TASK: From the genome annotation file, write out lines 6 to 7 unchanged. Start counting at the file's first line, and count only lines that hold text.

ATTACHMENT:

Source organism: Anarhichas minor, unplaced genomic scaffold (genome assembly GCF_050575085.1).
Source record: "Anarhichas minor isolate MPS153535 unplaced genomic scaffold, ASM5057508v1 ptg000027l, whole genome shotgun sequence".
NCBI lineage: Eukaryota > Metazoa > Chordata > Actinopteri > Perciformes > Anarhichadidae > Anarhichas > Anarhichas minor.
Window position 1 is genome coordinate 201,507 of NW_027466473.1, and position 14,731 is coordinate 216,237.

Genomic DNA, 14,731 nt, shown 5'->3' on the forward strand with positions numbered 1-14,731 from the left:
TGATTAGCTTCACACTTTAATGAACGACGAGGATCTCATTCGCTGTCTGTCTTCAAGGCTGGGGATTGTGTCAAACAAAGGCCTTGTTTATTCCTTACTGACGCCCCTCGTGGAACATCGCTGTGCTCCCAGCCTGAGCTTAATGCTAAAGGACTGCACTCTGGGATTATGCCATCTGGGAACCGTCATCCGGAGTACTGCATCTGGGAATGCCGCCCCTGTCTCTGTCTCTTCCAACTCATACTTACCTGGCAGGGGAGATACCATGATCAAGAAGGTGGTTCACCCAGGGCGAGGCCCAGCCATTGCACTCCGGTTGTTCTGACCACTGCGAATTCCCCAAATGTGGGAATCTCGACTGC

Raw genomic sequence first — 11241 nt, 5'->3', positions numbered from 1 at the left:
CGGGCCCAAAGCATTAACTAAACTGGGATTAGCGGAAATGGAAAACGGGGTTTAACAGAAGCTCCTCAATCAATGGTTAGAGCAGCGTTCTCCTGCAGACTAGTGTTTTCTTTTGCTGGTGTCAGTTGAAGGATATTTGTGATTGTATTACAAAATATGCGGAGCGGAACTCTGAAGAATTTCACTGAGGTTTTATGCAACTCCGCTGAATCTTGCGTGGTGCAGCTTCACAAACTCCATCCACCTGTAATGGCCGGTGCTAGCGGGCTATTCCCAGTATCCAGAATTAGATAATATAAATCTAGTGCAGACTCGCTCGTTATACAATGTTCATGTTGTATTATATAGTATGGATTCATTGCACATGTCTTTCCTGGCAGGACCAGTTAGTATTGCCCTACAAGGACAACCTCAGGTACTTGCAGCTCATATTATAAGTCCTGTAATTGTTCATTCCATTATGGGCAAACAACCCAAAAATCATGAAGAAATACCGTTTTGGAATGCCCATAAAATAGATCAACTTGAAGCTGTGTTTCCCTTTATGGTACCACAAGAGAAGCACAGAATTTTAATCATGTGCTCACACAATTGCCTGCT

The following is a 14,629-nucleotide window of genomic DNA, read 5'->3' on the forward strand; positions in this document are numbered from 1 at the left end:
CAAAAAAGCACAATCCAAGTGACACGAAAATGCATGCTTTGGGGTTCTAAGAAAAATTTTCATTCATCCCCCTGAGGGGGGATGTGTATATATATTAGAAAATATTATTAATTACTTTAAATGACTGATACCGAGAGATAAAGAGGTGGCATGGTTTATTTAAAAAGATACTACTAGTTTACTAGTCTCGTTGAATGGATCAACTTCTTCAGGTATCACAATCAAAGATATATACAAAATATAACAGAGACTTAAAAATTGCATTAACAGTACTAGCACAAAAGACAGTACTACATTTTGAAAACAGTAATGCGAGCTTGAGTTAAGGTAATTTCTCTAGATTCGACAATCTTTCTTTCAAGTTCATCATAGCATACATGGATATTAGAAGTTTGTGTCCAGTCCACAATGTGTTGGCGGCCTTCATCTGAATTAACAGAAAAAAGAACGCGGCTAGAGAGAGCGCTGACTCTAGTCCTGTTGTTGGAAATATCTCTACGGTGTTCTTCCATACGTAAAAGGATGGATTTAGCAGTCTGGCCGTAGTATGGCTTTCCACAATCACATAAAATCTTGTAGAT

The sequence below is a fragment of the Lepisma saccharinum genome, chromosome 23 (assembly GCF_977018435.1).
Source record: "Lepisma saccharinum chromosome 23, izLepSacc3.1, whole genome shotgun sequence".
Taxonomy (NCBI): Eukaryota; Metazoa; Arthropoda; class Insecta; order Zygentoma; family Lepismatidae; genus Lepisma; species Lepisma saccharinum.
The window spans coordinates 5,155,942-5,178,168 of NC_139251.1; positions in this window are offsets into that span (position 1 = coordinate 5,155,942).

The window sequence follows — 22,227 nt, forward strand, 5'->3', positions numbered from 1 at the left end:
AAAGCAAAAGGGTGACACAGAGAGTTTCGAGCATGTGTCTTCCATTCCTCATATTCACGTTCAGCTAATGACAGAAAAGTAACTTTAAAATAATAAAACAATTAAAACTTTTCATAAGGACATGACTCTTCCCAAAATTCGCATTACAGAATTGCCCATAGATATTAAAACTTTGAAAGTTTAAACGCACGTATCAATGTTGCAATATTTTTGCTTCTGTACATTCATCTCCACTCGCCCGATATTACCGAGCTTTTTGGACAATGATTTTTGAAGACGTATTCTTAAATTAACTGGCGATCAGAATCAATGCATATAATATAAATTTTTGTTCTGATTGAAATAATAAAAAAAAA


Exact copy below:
TGATTAGCTTCACACTTTAATGAACGACGAGGATCTCATTCGCTGTCTGTCTTCAAGGCTGGGGATTGTGTCAAACAAAGGCCTTGTTTATTCCTTACTGACGCCCCTCGTGGAACATCGCTGTGCTCCCAGCCTGAGCTTAATGCTAAAGGACTGCACTCTGGGATTATGCCATCTGGGAACCGTCATCCGGAGTACTGCATCTGGGAATGCCGCCCCTGTCTCTGTCTCTTCCAACTCATACTTACCTGGCAGGGGAGATACCATGATCAAGAAGGTGGTTCACCCAGGGCGAGGCCCAGCCATTGCACTCCGGTTGTTCTGACCACTGCGAATTCCCCAAATGTGGGAATCTCGACTGC

Raw genomic sequence first — 11241 nt, 5'->3', positions numbered from 1 at the left: